If I could open anything, it would be a shop that would allow many different artists to come, create and sell their things. I feel like there are so many people out there with such great talent, but there’s not a lot of places for people to practice or sell their stuff.
Santa Cruz | Artist
I spend an inordinate amount of time in Downtown Santa Cruz. I enjoy the shops, restaurants and outdoor markets, but what really keeps me coming back are the people. As a child I was tutored in people-watching by my parents, mostly in and around the old Cooper House. I also learned the craft of categorizing—not with malice but with a sense of appreciation and enjoyment. “Salty Sea Captain!” my dad would nudge toward the pedestrian passing by. “Jesus!” I would add, nodding at the young shirtless, bearded man passing by. (It was the ’70s. Everyone looked like Jesus.) This playful genus and species game is still fun, though not always politically correct. “Yoga enthusiast!” and “Prius driver!” are well-worn, as are “Self-Employed Tech Guru!” and “Non-Contributor!” There is one declaration that seems absent these days—“Bad Boy!” Where have they gone?
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I couldn’t help but rub it in—a little—last week when the big, bold blizzard hit my hometown of Chicago—Elmhurst, to be specific. “There’s nothing like driving with your top down in sunny 70-degree weather,” I joked to my Polish mother on the phone. She groaned and I immediately feared I’d never receive a homemade pierogi ever again. In truth, I missed being there. Actually, there’s nothing like a blizzard. It forces everything and everyone to stop. (Hell, I secretly wanted to take a Snow Day of my own!)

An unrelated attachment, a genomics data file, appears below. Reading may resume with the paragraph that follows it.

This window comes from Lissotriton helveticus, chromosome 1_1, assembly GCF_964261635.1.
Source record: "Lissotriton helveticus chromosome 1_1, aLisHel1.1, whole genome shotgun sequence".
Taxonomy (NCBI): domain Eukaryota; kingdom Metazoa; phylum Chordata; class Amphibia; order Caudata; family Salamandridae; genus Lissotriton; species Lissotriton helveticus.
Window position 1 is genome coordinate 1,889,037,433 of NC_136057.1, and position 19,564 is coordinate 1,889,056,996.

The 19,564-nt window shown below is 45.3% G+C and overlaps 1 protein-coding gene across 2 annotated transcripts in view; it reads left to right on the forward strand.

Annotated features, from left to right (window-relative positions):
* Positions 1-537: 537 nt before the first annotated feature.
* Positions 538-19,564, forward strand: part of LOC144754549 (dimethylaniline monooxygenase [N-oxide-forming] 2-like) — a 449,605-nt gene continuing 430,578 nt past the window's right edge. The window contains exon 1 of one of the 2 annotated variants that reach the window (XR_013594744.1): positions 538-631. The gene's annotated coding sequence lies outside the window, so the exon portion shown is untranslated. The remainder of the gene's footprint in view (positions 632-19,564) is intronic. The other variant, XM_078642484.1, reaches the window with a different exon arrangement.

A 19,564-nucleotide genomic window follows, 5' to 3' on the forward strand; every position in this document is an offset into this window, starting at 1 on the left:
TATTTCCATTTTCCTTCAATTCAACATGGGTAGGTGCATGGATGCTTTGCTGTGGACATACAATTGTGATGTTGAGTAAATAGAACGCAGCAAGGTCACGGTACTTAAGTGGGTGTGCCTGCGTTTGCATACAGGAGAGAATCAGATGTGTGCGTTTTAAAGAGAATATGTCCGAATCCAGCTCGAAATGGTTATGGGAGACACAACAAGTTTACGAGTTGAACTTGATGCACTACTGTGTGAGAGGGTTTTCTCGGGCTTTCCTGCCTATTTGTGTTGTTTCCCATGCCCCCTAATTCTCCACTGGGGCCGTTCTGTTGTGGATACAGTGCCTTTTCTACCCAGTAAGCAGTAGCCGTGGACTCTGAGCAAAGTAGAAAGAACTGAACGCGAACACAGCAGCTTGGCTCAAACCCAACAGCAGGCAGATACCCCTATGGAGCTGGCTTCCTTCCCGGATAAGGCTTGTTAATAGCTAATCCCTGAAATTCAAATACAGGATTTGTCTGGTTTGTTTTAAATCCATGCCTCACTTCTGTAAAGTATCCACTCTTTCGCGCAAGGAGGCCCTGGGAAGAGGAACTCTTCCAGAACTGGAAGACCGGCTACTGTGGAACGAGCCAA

A little over a year ago, I played the role of narrator in a show called “Jugtown U.S.A.” The show concept was simple: Play a retrospective of the hits of early Motown on jug band instruments. Musical parts were reorganized to accommodate instruments from the hillbilly wedding party scene in the movie Deliverance, were there actually such a scene. Drummer Olaf Shiappacasse played a finely arranged pile of debris, including a washboard, cardboard suitcases, hubcaps, and pie tins. Matt Bohn built and performed on a more playable interpretation of the washtub bass, substituting a galvanized washtub for the usual curvy body. Along the front of the stage, ready to play the parts of strings and brass, stood an array of jugs, partially filled beer bottles, kazoos, and megaphones.
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I began last week’s column with one word: Change. Maybe this week the word should be Transformation. It’s a fitting word, especially as the aftermath of last week’s upheavals in Eygpt continue to sink in. Transformation is good, but even better when one is aware of what kind of transformation is taking place—a quest for rights, freedom, democracy? Today in America, there are many who fight for those very same things. And while the culture’s obsesson with modern technology can sometimes distract or blur our focus on those who are making strides for greater civil rights, their efforts are nonetheless commendable and deserve notice, too. Civil rights activist Terrence Roberts spoke at UC Santa Cruz's 27th annual Martin Luther King Jr. Memorial Convocation earlier this week. A few weeks ago, Santa Cruz Next saluted a “quad squad” of locals forging ahead in innovative ways in their attempts to unite the community through their individual “progressive” projects.